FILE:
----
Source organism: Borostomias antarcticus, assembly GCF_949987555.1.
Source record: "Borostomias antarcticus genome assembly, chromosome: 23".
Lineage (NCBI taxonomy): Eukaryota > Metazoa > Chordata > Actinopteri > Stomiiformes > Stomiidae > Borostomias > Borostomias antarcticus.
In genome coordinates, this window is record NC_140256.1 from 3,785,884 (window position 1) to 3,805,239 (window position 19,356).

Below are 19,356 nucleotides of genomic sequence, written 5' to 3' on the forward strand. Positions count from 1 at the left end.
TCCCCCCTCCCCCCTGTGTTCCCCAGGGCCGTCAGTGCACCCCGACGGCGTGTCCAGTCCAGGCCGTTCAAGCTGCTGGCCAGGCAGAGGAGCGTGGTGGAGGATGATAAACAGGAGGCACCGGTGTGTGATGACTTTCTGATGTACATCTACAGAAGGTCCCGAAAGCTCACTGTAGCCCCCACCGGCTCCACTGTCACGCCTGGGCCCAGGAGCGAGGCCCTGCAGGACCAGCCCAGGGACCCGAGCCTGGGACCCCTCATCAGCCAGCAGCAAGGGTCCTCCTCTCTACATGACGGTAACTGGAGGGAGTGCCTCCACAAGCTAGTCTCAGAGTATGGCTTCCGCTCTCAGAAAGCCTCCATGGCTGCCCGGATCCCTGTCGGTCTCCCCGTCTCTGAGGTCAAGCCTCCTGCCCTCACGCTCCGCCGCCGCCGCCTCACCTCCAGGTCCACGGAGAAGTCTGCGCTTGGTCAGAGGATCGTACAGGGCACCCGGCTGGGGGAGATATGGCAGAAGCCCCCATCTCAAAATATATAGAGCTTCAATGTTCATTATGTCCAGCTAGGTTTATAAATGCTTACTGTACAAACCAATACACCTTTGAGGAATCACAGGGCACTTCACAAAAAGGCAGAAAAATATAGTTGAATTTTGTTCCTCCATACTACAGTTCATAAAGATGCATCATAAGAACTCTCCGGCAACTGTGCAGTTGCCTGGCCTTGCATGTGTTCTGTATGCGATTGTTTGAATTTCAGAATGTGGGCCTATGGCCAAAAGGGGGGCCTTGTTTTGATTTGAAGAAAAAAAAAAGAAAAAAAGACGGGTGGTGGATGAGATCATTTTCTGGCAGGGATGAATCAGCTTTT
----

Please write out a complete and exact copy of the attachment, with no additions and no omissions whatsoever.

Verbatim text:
Source organism: Borostomias antarcticus, assembly GCF_949987555.1.
Source record: "Borostomias antarcticus genome assembly, chromosome: 23".
Lineage (NCBI taxonomy): Eukaryota > Metazoa > Chordata > Actinopteri > Stomiiformes > Stomiidae > Borostomias > Borostomias antarcticus.
In genome coordinates, this window is record NC_140256.1 from 3,785,884 (window position 1) to 3,805,239 (window position 19,356).

Below are 19,356 nucleotides of genomic sequence, written 5' to 3' on the forward strand. Positions count from 1 at the left end.
TCCCCCCTCCCCCCTGTGTTCCCCAGGGCCGTCAGTGCACCCCGACGGCGTGTCCAGTCCAGGCCGTTCAAGCTGCTGGCCAGGCAGAGGAGCGTGGTGGAGGATGATAAACAGGAGGCACCGGTGTGTGATGACTTTCTGATGTACATCTACAGAAGGTCCCGAAAGCTCACTGTAGCCCCCACCGGCTCCACTGTCACGCCTGGGCCCAGGAGCGAGGCCCTGCAGGACCAGCCCAGGGACCCGAGCCTGGGACCCCTCATCAGCCAGCAGCAAGGGTCCTCCTCTCTACATGACGGTAACTGGAGGGAGTGCCTCCACAAGCTAGTCTCAGAGTATGGCTTCCGCTCTCAGAAAGCCTCCATGGCTGCCCGGATCCCTGTCGGTCTCCCCGTCTCTGAGGTCAAGCCTCCTGCCCTCACGCTCCGCCGCCGCCGCCTCACCTCCAGGTCCACGGAGAAGTCTGCGCTTGGTCAGAGGATCGTACAGGGCACCCGGCTGGGGGAGATATGGCAGAAGCCCCCATCTCAAAATATATAGAGCTTCAATGTTCATTATGTCCAGCTAGGTTTATAAATGCTTACTGTACAAACCAATACACCTTTGAGGAATCACAGGGCACTTCACAAAAAGGCAGAAAAATATAGTTGAATTTTGTTCCTCCATACTACAGTTCATAAAGATGCATCATAAGAACTCTCCGGCAACTGTGCAGTTGCCTGGCCTTGCATGTGTTCTGTATGCGATTGTTTGAATTTCAGAATGTGGGCCTATGGCCAAAAGGGGGGCCTTGTTTTGATTTGAAGAAAAAAAAAAGAAAAAAAGACGGGTGGTGGATGAGATCATTTTCTGGCAGGGATGAATCAGCTTTT